My daughter does a flip turn at the other end of the pool. Screaming erupts among teammates, competing teams, parents and coaches as she and the swimmer next to her break the water’s surface in unison. My daughter rises higher, her arms out wide before whipping them forward to dive under the surface again.

I am hoarse from yelling. I can’t help myself. My girl, my child with special needs, has come so far and overcome so much. I am her biggest cheerleader.

Never did I imagine that I would have a child with special needs. I imagined a brood of “normal” kids. I ventured into parenting with prayers and dreams of perfection.

Please don’t judge me. I am being honest here. Special needs was a wild card, an unfamiliar and distressing spectrum of unknown territory. Special needs frightened me. I was sure I did not have it in me to parent a child with special needs, granted I had no idea what it might take.

As it would happen, I would parent three kids with special needs. But this child—my third of four, our swimmer—would be the one to bring me to my knees, initially in abject fear and then in profound gratitude. My daughter would prove to be one of my greatest teachers, providing lessons I had to learn, even as I fought them. Here is some of what my precious girl taught me:

“Meet me where I am.”

Adopted from China at the age of 12 months, she was truly sick and out of sync. Institutionalization just about broke her. Even though my daughter did not speak for close to three and a half years, she communicated what she needed. Along with signing, we had our own special language. I learned to listen with more than my ears and to be aware of more than the spoken word, such as what her unique movements meant.

She showed me that her thumb was the best pacifier; naked was better than clothes; and that playing in the dirt and watching nature was fascinating. She was tender with ants, worms and snakes. Curious and fearless, she held them without crushing their small bodies. When the time arrived to gently strip her pudgy hands of her “friends,” she erupted into keening. Although I took care to replace them with baby-safe insects, she was not fooled.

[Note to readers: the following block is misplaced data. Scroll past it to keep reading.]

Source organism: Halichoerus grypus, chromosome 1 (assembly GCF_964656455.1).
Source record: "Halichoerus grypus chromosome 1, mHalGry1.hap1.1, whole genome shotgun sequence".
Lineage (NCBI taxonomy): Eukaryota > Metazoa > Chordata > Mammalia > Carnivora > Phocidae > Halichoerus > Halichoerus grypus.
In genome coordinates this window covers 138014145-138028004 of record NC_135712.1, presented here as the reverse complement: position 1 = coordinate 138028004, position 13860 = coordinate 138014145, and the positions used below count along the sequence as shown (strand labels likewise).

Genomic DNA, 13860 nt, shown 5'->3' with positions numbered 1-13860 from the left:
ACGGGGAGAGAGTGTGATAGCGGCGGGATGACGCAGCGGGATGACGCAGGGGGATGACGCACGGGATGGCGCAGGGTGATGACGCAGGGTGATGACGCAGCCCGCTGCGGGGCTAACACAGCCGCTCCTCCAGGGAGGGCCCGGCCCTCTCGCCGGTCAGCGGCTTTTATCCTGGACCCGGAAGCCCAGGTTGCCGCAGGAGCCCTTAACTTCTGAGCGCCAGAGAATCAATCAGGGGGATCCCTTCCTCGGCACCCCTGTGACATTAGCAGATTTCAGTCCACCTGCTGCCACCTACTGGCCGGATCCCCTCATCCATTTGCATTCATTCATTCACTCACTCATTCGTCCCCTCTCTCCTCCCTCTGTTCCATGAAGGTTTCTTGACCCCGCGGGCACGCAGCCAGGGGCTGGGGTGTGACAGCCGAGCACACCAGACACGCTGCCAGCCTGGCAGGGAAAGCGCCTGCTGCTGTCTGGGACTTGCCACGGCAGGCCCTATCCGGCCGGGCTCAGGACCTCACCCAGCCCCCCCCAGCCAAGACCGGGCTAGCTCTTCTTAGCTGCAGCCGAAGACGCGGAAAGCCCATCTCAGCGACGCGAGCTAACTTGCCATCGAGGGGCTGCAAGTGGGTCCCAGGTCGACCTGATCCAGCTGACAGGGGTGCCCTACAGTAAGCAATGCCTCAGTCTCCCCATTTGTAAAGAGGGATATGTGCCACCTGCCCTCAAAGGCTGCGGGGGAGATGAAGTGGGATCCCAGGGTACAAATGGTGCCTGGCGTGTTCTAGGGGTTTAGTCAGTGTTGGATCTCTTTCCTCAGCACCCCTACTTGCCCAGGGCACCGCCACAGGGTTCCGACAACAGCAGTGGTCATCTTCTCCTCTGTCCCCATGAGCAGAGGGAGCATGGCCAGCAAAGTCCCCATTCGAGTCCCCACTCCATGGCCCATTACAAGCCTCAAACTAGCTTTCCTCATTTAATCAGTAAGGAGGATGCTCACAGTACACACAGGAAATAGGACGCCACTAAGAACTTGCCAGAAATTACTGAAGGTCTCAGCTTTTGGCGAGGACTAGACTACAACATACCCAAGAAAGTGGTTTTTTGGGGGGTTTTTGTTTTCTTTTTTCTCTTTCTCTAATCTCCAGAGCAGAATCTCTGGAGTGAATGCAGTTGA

“Listen to your gut and your heart, and hold me close so that I can listen to it, too.”

She quickly taught me that holding her skin-to-skin and heart-to-heart calmed her outbursts and de-stressed Mama. Indeed it was during these countless holding sessions that I absorbed the miracle of my daughter, memorized the millimeters of her porcelain skin and downy dark hair. I didn’t get much done those two and a half years, other than basic care and parenting and general domestic duties and cooking. My daughter gave me many clues, but without a diagnosis, I was unable to meet all of her needs. I tried, oh how I tried.

“Don’t give up, Mama.”

I loved my daughter before I held her in my arms. I was determined to leave no stone unturned. Despite an initial screening and several follow-ups, specialists provided no diagnosis other than “significantly delayed.” They were divided on whether she would or could catch up. I refused to believe them. My gut told me the specialists were missing something big, but of course, I had no idea what it was.

“Prepare for the worst, but always embrace hope.”

I began to journal about my daughter’s behavior (unpredictable, no pattern), outbursts (constant), setbacks (many), likes and dislikes, movements (“odd”) and milestones (few). Close to being out of options, I scheduled another appointment and took my notes. Upon entering the therapy group’s office that day, hope pounded in my throat and prayers pooled in my eyes. I remember my daughter shifting in my arms so that she could look me in the eyes. Her sweet smile seemed to say, “We’ve got this.” She snuggled back into my chest, tucking her soft hand under my bra, resting over my heart, while we waited to begin.

The 30-minute appointment turned into several hours as other specialists screened my daughter. We waited patiently. Per usual, my diaper bag was bursting with snacks, milk, and toys. Fortunately, I had also packed her lovey, Snakey—a stuffed snake longer than her. My girl resorted to sucking her thumb as time ticked by, next to the comfort of Snakey.

Excited voices grew louder in the room next to us. One therapist came to get us and took us into that room. The team gave us a diagnosis and outlined a plan for a battalion of therapies, which my girl began the following day. Therapy would not taper off for close to six years and would help my daughter and teach me more about supporting her as she became whole.

***

My daughter touches the wall first. No one screams louder than me. She turns and finds me in the bleachers. Pride and satisfaction light her smile. I smile back so hard my face hurts, and I raise two thumbs us. You got this, babe.

 

Judy M. Miller savors time with her kids. She is a Certified Gottman Educator and the author of several books.